The statistics are staggering: there are about 600 licensed firms employing over 300,000 guards nationally (that figure is the equivalent of the total number of active duty personnel in Pakistan’s paramilitary forces, including the Rangers, National Guard, Maritime Security and Frontier Corps). Private security is a Rs5.5bn per annum industry, and it grows by 15 per cent per month. In Karachi, private security guards outnumber police officers by a three-to-one ratio. Undoubtedly, private security is co-opting the role of law-enforcing agencies in Pakistan.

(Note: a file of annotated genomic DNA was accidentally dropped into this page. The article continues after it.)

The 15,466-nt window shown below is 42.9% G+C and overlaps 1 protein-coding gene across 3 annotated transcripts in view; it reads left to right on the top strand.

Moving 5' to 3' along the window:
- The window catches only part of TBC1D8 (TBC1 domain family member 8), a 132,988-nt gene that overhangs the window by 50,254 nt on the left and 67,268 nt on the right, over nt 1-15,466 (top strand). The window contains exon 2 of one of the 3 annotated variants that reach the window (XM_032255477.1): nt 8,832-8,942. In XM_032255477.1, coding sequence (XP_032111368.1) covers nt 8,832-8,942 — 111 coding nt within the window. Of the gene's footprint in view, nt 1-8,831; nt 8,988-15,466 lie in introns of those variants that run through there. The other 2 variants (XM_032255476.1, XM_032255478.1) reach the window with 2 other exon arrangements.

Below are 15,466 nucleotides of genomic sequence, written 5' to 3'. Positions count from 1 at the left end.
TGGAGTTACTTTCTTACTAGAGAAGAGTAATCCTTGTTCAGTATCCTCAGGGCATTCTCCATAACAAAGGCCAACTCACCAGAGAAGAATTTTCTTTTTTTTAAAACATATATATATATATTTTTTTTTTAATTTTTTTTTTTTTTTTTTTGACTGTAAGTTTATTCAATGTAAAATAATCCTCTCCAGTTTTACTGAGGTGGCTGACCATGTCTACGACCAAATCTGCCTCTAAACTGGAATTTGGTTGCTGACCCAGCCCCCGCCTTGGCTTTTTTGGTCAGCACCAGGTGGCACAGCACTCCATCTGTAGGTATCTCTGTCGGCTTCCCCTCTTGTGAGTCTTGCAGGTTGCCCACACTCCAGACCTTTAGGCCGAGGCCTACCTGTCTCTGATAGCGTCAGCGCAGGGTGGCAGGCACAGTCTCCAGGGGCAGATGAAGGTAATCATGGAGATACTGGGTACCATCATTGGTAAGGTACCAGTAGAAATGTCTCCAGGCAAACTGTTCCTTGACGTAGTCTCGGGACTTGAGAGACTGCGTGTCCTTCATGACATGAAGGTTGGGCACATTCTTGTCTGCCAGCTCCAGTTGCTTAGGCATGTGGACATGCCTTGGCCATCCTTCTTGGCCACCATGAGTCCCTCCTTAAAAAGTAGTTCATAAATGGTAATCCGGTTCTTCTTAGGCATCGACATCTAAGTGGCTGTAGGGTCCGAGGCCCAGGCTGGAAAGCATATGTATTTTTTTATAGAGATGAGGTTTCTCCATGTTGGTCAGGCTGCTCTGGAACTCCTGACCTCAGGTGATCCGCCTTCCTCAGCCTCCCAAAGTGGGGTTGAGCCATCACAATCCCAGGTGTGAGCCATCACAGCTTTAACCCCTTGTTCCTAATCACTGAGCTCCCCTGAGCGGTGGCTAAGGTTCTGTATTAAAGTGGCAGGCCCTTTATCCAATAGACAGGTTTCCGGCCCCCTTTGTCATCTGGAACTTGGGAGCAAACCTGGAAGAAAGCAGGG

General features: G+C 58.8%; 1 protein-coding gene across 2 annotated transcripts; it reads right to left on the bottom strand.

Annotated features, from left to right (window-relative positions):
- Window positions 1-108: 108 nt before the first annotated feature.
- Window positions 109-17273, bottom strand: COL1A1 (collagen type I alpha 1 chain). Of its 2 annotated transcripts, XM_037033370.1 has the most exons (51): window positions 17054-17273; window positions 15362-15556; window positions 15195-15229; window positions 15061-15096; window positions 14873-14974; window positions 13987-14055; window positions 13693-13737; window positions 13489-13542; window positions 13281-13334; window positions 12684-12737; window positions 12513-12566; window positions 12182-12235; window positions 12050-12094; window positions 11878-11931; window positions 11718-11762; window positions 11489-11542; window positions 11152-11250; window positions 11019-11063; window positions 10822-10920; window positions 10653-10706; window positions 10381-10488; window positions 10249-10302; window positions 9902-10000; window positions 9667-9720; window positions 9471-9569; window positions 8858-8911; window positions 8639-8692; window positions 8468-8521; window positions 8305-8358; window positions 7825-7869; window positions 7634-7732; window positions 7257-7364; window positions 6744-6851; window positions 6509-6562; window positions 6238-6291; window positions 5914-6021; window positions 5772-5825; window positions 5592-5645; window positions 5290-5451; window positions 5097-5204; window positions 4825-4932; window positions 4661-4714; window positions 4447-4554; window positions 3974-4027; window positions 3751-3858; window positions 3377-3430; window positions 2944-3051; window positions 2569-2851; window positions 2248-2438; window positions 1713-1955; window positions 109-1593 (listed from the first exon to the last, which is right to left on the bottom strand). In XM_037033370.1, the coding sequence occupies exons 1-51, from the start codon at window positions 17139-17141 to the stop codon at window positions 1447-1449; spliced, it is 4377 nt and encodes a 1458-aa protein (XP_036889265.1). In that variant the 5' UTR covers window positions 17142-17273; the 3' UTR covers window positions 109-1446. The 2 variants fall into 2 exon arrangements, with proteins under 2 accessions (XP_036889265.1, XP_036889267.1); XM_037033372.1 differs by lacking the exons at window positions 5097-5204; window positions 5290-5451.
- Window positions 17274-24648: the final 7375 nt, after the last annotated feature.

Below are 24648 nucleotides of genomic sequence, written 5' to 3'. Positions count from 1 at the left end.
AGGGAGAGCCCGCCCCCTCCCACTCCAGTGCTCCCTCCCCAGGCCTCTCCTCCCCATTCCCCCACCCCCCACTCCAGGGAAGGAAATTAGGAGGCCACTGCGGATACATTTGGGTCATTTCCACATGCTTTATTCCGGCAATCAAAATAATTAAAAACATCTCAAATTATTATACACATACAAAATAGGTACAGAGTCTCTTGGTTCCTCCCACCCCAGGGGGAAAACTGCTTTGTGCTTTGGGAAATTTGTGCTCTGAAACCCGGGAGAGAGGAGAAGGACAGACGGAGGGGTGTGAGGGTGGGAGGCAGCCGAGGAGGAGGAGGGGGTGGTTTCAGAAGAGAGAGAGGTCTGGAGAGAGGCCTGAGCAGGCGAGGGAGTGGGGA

More problematically, state institutions such as the army and police are allowed by law to establish private security companies. This measure ostensibly helps security forces ensure the welfare of their retired personnel. But such set-ups (including the private wing of the National Police Force, Fauji Security Services, Frontier Corps Security Services and the Sindh police department’s upcoming Sindh Police Welfare Security Guards) are commercial ventures that draw on state assets such as training facilities and human resources. As such, these firms make citizens pay for a service that the government should be providing free of cost.Given the number of groups that challenge the Pakistani state’s monopoly on violence – the private armies of feudal lords, urban gangs, smuggling rackets, and, of course, violent extremist and sectarian groups – the official trend towards institutionalising and promoting private security firms at the expense of strengthening the state’s security apparatus is baffling. It also poses a conflict of interest: although Pakistan spends billions on national security, it allows firms under the ambit of the state to profit from the poor security situation. The privatisation of security also creates troubling hierarchies regarding who and what is secured, to what extent, and how – only those who can afford to be are safe in today’s Pakistan.